Although the Queen Garnet variety is imported, U.S. consumers are hardly strangers to plums. The chokeberry, on the other hand, is a domestic fruit that suffers from a low–very low–profile. But that might be about to change. Native to the Midwest, chokeberries, also called aronia berries, grow on bushes and are similar in appearance to blueberries. Black chokeberries have a very tart flavor with a somewhat gritty texture. The red chokeberry is slightly sweeter but lacks the high antioxidant levels found in its black-skinned kin. A study performed by two biologists from the U.S.D.A. found that when rats were given chokeberry-spiked water for six weeks, “the chokeberry extract inhibits weight gain in insulin-resistant animals and modulates multiple genes associated with adipose tissue growth, blood glucose regulation, and inflammatory pathways.” Chokeberry lovers also tout the berry’s high levels of vitamin C–100 g of chokeberries yield 35 percent of an adult’s recommended daily allowance of the vitamin. As a result of the increasing attention being paid to their positive health properties, chokeberries are growing in popularity and have been popping up in health food stores and farmers markets across the country.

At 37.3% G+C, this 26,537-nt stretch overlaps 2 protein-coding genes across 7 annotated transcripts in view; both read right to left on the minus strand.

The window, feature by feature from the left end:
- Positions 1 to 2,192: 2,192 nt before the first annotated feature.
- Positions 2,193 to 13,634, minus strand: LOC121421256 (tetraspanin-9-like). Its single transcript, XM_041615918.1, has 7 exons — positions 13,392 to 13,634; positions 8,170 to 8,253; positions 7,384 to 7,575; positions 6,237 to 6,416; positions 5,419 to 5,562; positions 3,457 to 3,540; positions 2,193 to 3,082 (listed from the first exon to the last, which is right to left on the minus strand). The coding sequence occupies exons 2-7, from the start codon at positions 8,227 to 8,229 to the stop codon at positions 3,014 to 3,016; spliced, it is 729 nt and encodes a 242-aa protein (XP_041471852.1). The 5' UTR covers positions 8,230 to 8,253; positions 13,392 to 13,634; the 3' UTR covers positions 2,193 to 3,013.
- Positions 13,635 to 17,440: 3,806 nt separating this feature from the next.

Cupuaçu looks to be another rising star. Named by market research firm Mintel as a breakout superfruit last year, the creamy-fleshed fruit grows in the Amazon and is related to cacao. Said to have a distinctive flavor and a fragrance described as a combination of chocolate and pineapple, it possesses high levels of antioxidants and is rich in flavonoids and essential fatty acids.